Step 2: Budget direct labor expenses. Do this by determining the firm-wide net labor multiplier—calculated by dividing net service revenue by direct labor dollars. Your multiplier is determined by (a) how efficient you are at executing fixed-fee projects, and (b) how much you can charge for your services. You can drive your firm-wide multiplier up by improving your performance on projects and by enhancing your perceived value in the marketplace through smart marketing, sales, and execution. Conversely, you will see your multiplier erode by continuing to have inept individuals manage projects, by not investing in project management training and development, and by ignoring your potential clients. It’s your choice. Multiplying your revenue budget by your projected multiplier yields firm-wide direct raw labor expenses.

Step 3: Budget total raw labor expenses. Determine what firm-wide utilization you will achieve next year—defined as the percentage of total raw staff labor dollars (not hours) charged to projects. Dividing budgeted direct labor expenses by this percentage yields total raw labor expenses.

Keep in mind that you and your management team have greater firmwide control of utilization than of the labor multiplier. Your multiplier is determined in considerable part by the external competitive environment, whereas utilization rate can be controlled by how and when you make adjustments to staffing levels. To establish the most accurate budget possible, it’s critically important to establish realistic forecasts for your firm-wide multiplier and utilization rates. Understanding your firm’s historical multiplier and utilization performance will go a long way toward allowing you to set an accurate combination of these two vital indicators. Also, be sure to get as much relevant benchmarking information as possible so that you can see how your historical and anticipated multiplier and utilization rates compare with those of your peers. Such comparisons provide another reality check in establishing a workable budget.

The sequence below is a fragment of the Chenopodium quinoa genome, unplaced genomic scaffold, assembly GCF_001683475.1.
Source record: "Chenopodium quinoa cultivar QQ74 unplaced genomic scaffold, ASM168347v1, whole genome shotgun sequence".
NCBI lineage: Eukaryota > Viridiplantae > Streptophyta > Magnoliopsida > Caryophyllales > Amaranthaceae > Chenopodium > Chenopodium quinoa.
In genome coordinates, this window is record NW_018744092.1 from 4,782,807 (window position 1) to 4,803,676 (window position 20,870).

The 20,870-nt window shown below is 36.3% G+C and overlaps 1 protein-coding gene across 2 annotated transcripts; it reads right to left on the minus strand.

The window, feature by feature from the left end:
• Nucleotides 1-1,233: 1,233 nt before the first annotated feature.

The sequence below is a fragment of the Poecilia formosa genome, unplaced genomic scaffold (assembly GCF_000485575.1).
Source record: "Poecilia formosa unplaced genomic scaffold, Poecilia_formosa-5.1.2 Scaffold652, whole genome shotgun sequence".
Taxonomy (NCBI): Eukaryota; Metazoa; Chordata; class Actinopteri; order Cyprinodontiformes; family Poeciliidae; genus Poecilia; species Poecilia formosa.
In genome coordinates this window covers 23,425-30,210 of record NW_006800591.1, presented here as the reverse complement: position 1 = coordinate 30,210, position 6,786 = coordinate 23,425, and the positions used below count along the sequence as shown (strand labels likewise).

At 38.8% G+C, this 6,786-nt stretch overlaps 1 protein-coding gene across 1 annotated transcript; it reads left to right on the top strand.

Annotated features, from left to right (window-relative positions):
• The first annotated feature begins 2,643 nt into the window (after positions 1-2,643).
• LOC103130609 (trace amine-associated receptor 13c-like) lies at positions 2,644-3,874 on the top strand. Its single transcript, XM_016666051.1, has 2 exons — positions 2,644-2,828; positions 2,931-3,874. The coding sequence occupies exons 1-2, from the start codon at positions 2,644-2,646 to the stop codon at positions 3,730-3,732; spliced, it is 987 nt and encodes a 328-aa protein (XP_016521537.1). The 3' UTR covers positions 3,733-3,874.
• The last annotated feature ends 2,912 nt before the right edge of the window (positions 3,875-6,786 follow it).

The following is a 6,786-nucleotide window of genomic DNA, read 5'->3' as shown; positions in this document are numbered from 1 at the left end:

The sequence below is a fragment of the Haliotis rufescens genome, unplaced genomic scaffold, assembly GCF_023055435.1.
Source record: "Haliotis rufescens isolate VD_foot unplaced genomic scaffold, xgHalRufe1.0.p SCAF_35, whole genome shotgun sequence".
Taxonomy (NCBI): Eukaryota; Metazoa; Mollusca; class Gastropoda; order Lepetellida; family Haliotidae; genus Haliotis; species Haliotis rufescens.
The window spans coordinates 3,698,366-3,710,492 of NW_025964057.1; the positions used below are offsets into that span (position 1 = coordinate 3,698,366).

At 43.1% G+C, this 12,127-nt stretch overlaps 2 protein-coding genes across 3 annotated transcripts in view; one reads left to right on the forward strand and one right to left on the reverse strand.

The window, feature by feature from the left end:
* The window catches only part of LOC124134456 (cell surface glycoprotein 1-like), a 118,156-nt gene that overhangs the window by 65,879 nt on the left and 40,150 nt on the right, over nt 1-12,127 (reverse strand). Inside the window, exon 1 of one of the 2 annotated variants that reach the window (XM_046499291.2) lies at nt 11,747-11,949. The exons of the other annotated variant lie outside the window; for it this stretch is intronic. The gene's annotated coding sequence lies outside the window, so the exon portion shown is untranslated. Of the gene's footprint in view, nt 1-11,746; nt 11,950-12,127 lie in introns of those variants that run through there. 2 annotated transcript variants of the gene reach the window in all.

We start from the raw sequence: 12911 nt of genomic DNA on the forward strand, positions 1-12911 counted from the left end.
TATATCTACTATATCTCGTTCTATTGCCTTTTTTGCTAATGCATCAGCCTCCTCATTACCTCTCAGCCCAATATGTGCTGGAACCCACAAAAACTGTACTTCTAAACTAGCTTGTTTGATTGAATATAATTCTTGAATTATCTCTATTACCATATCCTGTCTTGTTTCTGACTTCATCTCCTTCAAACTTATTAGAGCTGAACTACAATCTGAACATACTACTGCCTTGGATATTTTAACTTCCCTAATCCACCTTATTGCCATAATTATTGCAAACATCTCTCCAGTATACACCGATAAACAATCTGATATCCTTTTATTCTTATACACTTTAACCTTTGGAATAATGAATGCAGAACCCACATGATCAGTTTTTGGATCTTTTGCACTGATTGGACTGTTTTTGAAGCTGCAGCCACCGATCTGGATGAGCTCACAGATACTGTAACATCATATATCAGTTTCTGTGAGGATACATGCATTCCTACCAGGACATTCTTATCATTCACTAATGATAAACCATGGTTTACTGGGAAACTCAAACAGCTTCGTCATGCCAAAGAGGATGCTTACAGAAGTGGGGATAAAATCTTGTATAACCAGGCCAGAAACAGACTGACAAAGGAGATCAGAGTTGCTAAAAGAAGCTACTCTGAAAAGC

Step 4: Determine burdened labor expenses. This involves burdening your raw labor expenses with fringe benefits and payroll taxes. For most consulting engineering firms, total burdened labor expenses range between 117 percent and 121 percent of unburdened raw labor dollars.

Step 5: Determine non-labor expenses. This involves an understanding of all of your non-labor dollars. Remember that non-labor expenses will not necessarily correlate linearly with either projected labor or revenue trends. The best way to budget this line item is to understand the firm’s current non-labor expense levels and then layer on all of the non-labor investments and expenses that will be required to achieve the revenue, utilization, and multiplier performance for the upcoming year.

Step 6: Determine profit. Adding the results of Step 4 and Step 5 yields total expenses for the year. Subtracting that from Step 1 yields pre-tax, predistribution profit for the year. Isn’t this what budgeting is all about?

Setting up a spreadsheet to model this budgeting process is easy. Once it’s created, you can plug in different revenue, multiplier, utilization, burdening, and non-labor elements and run a variety of budgeting scenarios.

This tool will show clearly that bottom line performance is tied intimately to revenues, multiplier, and utilization. The more control you have over these three items, the greater rewards there will be for you, the rest of your management team, and your staff in 2005. Good luck!

Mick Morrissey is a former senior vice president with ZweigWhite Consulting.

Posted in Uncategorized | January 29th, 2014 by